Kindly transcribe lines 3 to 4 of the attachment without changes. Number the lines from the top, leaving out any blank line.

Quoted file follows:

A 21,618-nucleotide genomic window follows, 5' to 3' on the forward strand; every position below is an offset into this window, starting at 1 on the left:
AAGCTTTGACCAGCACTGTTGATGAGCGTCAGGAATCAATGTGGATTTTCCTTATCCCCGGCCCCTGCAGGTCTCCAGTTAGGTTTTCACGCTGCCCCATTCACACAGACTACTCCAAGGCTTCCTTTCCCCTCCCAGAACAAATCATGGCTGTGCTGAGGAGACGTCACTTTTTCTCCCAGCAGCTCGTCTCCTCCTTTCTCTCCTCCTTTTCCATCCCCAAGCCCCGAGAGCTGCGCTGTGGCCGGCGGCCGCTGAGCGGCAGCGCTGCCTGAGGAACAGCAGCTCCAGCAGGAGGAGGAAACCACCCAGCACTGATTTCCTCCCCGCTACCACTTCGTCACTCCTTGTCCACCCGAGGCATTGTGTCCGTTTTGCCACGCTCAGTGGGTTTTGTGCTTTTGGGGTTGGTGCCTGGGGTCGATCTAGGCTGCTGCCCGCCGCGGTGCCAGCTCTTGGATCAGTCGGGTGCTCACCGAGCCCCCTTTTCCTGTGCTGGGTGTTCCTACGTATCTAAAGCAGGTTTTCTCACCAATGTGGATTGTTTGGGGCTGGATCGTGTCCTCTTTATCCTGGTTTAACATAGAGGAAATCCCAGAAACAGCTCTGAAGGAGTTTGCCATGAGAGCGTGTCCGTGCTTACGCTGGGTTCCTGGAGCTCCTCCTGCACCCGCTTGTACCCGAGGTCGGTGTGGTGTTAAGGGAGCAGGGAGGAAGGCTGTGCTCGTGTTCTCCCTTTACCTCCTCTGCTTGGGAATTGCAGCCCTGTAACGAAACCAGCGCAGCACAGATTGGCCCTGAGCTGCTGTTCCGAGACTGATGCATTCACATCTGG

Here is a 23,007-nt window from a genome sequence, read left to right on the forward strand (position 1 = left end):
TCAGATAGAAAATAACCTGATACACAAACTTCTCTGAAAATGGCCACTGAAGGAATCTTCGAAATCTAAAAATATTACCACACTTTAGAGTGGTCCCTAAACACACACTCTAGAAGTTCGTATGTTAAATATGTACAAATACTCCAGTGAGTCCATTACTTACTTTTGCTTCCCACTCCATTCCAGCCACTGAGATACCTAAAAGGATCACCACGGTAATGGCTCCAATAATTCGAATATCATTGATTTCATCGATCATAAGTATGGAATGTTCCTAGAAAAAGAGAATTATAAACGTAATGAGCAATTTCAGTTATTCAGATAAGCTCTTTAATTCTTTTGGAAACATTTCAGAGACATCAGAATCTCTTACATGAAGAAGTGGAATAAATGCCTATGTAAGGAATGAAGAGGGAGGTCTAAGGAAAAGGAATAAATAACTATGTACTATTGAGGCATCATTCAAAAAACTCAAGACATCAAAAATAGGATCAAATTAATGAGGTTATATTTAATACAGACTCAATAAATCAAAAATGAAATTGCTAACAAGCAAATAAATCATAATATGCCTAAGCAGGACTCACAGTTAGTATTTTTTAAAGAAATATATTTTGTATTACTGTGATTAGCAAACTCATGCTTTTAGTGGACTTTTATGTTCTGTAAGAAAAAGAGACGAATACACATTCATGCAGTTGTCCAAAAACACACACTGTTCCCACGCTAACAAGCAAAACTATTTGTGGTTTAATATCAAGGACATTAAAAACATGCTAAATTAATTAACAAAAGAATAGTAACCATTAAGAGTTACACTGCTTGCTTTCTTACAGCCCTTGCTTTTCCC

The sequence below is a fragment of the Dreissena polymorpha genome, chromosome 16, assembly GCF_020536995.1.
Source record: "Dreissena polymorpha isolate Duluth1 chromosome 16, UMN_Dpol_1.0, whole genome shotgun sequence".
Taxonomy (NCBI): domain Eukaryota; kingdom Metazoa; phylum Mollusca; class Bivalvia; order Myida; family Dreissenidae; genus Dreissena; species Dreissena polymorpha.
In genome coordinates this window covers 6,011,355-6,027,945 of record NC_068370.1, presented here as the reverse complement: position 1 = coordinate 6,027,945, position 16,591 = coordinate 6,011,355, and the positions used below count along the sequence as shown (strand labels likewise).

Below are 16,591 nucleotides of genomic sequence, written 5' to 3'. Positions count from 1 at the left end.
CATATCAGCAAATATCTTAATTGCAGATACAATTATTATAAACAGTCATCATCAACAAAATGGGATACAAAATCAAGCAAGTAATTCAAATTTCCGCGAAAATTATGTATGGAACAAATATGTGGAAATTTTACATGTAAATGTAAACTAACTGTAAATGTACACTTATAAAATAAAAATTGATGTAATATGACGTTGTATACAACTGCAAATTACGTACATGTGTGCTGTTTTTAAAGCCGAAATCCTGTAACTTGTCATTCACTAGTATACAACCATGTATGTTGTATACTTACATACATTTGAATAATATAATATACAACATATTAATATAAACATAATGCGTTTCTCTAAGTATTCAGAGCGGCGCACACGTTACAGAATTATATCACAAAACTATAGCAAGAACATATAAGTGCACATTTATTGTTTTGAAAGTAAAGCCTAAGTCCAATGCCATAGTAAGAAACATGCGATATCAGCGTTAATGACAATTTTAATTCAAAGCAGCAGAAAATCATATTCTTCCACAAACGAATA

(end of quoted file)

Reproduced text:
Here is a 23,007-nt window from a genome sequence, read left to right on the forward strand (position 1 = left end):
TCAGATAGAAAATAACCTGATACACAAACTTCTCTGAAAATGGCCACTGAAGGAATCTTCGAAATCTAAAAATATTACCACACTTTAGAGTGGTCCCTAAACACACACTCTAGAAGTTCGTATGTTAAATATGTACAAATACTCCAGTGAGTCCATTACTTACTTTTGCTTCCCACTCCATTCCAGCCACTGAGATACCTAAAAGGATCACCACGGTAATGGCTCCAATAATTCGAATATCATTGATTTCATCGATCATAAGTATGGAATGTTCCTAGAAAAAGAGAATTATAAACGTAATGAGCAATTTCAGTTATTCAGATAAGCTCTTTAATTCTTTTGGAAACATTTCAGAGACATCAGAATCTCTTACATGAAGAAGTGGAATAAATGCCTATGTAAGGAATGAAGAGGGAGGTCTAAGGAAAAGGAATAAATAACTATGTACTATTGAGGCATCATTCAAAAAACTCAAGACATCAAAAATAGGATCAAATTAATGAGGTTATATTTAATACAGACTCAATAAATCAAAAATGAAATTGCTAACAAGCAAATAAATCATAATATGCCTAAGCAGGACTCACAGTTAGTATTTTTTAAAGAAATATATTTTGTATTACTGTGATTAGCAAACTCATGCTTTTAGTGGACTTTTATGTTCTGTAAGAAAAAGAGACGAATACACATTCATGCAGTTGTCCAAAAACACACACTGTTCCCACGCTAACAAGCAAAACTATTTGTGGTTTAATATCAAGGACATTAAAAACATGCTAAATTAATTAACAAAAGAATAGTAACCATTAAGAGTTACACTGCTTGCTTTCTTACAGCCCTTGCTTTTCCC